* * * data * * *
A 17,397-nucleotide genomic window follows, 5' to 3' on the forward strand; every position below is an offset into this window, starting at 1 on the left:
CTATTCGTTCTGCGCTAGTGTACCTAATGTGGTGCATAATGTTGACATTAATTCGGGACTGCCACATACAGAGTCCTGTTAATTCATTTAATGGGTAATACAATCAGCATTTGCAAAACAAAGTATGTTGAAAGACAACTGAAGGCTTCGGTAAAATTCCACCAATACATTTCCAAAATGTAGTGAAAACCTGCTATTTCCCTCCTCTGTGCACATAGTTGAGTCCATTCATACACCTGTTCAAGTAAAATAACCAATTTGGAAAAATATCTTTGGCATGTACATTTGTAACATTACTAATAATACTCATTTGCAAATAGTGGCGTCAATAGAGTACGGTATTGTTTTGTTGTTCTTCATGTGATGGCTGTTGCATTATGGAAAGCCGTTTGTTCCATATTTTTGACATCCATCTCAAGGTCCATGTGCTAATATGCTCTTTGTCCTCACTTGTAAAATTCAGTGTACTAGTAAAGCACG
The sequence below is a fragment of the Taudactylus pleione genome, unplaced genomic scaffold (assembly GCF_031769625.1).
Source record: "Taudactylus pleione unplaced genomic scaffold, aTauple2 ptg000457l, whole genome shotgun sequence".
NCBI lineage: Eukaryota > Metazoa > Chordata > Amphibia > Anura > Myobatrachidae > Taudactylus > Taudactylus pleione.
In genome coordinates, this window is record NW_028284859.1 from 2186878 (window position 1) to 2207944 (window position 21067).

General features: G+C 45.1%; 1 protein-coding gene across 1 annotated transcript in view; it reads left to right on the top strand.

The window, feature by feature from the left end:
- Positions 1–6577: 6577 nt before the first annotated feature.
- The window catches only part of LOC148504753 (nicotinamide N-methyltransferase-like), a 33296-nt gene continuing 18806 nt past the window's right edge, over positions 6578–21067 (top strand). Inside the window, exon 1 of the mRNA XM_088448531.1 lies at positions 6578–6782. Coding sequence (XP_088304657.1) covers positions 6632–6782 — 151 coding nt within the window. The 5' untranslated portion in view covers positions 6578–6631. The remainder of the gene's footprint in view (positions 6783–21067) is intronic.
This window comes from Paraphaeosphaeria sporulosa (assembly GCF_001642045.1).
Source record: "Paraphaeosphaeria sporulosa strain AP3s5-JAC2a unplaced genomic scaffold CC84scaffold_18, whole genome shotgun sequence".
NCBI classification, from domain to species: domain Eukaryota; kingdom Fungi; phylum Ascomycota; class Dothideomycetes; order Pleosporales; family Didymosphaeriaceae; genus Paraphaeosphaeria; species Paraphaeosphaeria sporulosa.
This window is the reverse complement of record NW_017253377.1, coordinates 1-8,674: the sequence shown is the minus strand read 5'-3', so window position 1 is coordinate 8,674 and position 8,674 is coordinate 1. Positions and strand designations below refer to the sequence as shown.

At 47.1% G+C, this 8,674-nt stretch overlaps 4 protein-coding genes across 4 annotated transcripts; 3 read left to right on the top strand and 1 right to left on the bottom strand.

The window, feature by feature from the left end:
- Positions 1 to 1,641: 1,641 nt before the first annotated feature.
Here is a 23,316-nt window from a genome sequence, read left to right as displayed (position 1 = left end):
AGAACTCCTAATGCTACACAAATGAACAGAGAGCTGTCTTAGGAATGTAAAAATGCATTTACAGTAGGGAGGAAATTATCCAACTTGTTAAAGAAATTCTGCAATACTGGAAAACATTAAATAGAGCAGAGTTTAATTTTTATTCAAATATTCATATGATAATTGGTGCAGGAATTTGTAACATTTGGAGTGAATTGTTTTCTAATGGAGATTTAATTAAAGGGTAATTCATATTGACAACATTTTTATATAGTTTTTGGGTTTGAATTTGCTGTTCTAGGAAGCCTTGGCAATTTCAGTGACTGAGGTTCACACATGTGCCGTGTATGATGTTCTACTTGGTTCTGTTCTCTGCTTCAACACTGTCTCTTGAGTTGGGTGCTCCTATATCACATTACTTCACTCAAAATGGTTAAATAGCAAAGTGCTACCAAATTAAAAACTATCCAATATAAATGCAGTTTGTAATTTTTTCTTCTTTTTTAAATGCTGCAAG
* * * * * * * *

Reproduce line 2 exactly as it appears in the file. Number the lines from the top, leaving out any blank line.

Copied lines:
CTATTCGTTCTGCGCTAGTGTACCTAATGTGGTGCATAATGTTGACATTAATTCGGGACTGCCACATACAGAGTCCTGTTAATTCATTTAATGGGTAATACAATCAGCATTTGCAAAACAAAGTATGTTGAAAGACAACTGAAGGCTTCGGTAAAATTCCACCAATACATTTCCAAAATGTAGTGAAAACCTGCTATTTCCCTCCTCTGTGCACATAGTTGAGTCCATTCATACACCTGTTCAAGTAAAATAACCAATTTGGAAAAATATCTTTGGCATGTACATTTGTAACATTACTAATAATACTCATTTGCAAATAGTGGCGTCAATAGAGTACGGTATTGTTTTGTTGTTCTTCATGTGATGGCTGTTGCATTATGGAAAGCCGTTTGTTCCATATTTTTGACATCCATCTCAAGGTCCATGTGCTAATATGCTCTTTGTCCTCACTTGTAAAATTCAGTGTACTAGTAAAGCACG